Nepal’s embattled Prime Minister K P Oli resigned on Sunday just before a no-confidence vote which he termed as a conspiracy by “foreign elements” to turn the country into a “laboratory” and obstruct the implementation of the new Constitution, triggering a fresh political turmoil.
Oli, who became prime minister last October heading Nepal’s eighth government in the past 10 years, has been facing a no-trust motion after the Maoists withdrew support from the coalition government.
“I have decided to open the road to elect a new prime minister in this parliament and presented my resignation to the president,” 64-year-old Oli told lawmakers who were set to vote on the no-confidence motion.
Oli tendered his resignation after two key ruling alliance partners — Madhesi People’s Rights Forum-Democratic and Rastriya Prajatantra Party — decided to support the no-confidence motion tabled against him by the Nepali Congress (NC) and the CPN-Maoist Centre led by Prachanda.
They had accused Oli of not honouring his past commitments. Maoist chief Prachanda, who is the favourite to replace Oli, on Friday had accused the Prime Minister of being ego-centric and self-centered and said, “This made us unable to continue to work with him.”
Meanwhile, President Bidya Devi Bhandari today accepted the resignation of Prime Minister Oli and asked him to work as caretaker untill the new government is formed, according to a notice issued by the President’s office.
The opposition parties had accused Oli for failing to speed up post-earthquake reconstruction work, control market price and black marketing, maintain transparency and address the demands raised by the agitating Madhesi parties. Sacking of Nepalese ambassador to India, Deep Kumar Upadhyaya, also a Nepali Congress senior leader, last month by the Oli government, had also distanced the ruling alliance from the main opposition party, pointed out observers.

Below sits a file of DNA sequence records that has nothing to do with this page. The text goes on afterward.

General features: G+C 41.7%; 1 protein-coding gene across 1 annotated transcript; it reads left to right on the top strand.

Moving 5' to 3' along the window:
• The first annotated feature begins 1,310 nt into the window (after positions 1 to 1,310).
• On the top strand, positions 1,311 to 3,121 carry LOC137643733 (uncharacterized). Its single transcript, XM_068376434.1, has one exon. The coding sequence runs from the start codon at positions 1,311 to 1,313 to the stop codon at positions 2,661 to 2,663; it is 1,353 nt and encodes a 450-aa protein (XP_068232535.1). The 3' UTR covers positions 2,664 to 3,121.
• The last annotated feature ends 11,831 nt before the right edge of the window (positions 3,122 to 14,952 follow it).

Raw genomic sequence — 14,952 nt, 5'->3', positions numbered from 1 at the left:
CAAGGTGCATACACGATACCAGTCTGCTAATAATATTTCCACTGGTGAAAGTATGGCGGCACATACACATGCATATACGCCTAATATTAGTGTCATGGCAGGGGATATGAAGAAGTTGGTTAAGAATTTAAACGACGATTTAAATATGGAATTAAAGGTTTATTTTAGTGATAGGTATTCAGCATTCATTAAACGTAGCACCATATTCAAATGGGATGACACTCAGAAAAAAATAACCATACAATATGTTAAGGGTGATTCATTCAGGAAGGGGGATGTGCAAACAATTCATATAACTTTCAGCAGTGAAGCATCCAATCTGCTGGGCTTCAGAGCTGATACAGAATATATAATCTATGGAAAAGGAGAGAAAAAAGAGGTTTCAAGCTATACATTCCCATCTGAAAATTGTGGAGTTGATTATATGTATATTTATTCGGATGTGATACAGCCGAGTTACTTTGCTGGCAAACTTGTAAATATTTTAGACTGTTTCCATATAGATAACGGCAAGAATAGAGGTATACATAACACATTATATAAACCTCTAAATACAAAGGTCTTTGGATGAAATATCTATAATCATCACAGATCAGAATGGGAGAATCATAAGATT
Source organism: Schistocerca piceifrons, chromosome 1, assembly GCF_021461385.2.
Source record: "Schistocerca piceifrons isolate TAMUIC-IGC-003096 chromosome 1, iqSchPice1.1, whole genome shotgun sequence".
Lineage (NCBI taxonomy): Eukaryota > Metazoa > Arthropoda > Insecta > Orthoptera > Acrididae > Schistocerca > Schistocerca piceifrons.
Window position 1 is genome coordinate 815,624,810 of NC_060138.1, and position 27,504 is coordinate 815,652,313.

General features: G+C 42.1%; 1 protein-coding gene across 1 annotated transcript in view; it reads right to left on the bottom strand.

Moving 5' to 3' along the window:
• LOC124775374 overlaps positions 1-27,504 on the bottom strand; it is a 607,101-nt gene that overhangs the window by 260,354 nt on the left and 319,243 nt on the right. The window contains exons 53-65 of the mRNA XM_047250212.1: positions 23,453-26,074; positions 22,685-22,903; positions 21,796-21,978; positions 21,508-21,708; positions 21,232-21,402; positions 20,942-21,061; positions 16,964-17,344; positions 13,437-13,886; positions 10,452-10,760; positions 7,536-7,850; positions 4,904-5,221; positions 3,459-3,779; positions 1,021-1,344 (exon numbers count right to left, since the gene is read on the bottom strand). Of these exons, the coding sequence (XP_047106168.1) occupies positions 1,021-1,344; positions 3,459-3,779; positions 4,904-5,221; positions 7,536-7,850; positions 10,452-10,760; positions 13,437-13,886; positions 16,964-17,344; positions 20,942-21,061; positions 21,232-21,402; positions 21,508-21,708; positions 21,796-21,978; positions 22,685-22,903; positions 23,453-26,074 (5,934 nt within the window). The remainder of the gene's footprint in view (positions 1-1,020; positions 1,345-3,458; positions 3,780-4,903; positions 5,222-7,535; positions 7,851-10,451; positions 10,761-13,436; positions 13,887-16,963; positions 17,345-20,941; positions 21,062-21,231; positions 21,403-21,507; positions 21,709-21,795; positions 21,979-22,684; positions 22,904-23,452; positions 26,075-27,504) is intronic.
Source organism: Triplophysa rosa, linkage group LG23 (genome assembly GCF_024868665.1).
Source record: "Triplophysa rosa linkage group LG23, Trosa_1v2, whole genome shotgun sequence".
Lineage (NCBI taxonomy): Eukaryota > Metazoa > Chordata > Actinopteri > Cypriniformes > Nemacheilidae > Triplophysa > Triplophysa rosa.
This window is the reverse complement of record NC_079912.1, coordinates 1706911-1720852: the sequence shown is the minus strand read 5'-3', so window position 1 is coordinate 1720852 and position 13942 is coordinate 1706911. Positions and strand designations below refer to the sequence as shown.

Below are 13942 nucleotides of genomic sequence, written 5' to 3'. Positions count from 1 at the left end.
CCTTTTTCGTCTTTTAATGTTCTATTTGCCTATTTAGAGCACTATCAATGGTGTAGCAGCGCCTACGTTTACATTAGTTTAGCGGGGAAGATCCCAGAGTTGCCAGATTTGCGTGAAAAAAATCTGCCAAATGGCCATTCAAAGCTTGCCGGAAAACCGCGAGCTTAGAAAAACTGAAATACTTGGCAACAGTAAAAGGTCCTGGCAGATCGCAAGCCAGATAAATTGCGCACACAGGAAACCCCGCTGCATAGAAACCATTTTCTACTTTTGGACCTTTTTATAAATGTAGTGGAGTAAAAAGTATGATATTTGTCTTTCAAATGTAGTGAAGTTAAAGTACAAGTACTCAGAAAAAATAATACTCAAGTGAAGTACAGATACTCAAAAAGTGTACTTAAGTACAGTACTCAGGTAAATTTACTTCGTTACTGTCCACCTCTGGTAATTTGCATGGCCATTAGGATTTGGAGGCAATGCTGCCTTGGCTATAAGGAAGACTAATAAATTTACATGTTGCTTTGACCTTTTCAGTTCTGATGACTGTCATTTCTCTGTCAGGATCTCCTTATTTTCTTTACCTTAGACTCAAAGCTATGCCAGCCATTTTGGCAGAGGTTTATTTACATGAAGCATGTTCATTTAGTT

Oli, however, dismissed all the allegations levelled against him by Prachanda and others while responding to the no-trust motion in the 595-member Parliament. He also backed dialogue to address grievances of Madhesis, mostly of Indian-origin, who are opposed to the country’s new Constitution and had launched protests that led to the blockade of key trading points with India.
“The demands of the agitating Madhesi parties could be addressed through peaceful means of dialogue and the Constitution could be amended to accommodate their demands,” he said.
“There is no need to return to the agitation,” Oli said pointing to the Madhesi parties. He also cautioned the people against conspiracy being hatched to drag the country towards “regression”.
He warned that his resignation would have far-reaching implications for the country and lead to further political instability. “There are occasions when those who spoke the truth were penalised and those who stood for patriotism were punished,” he said.
“Nepal is being developed as a laboratory and foreign elements are conspiring not to implement the constitution,” he said, apparently referring to India.
Oli said that he came to power nine months ago when the country was in a grave crisis and was “sad” that the government was changing at a time when it is overcoming the hindrances following last year’s deadly earthquakes that killed nearly 9,000 people.
“The game for a change in the government at this time is mysterious,” the CPN-UML leader said, adding he was punished for doing good work.
The resignation by the Prime Minister has made it easier for the alliance led by Nepali Congress and CPN-Maoist Centre to form a new government.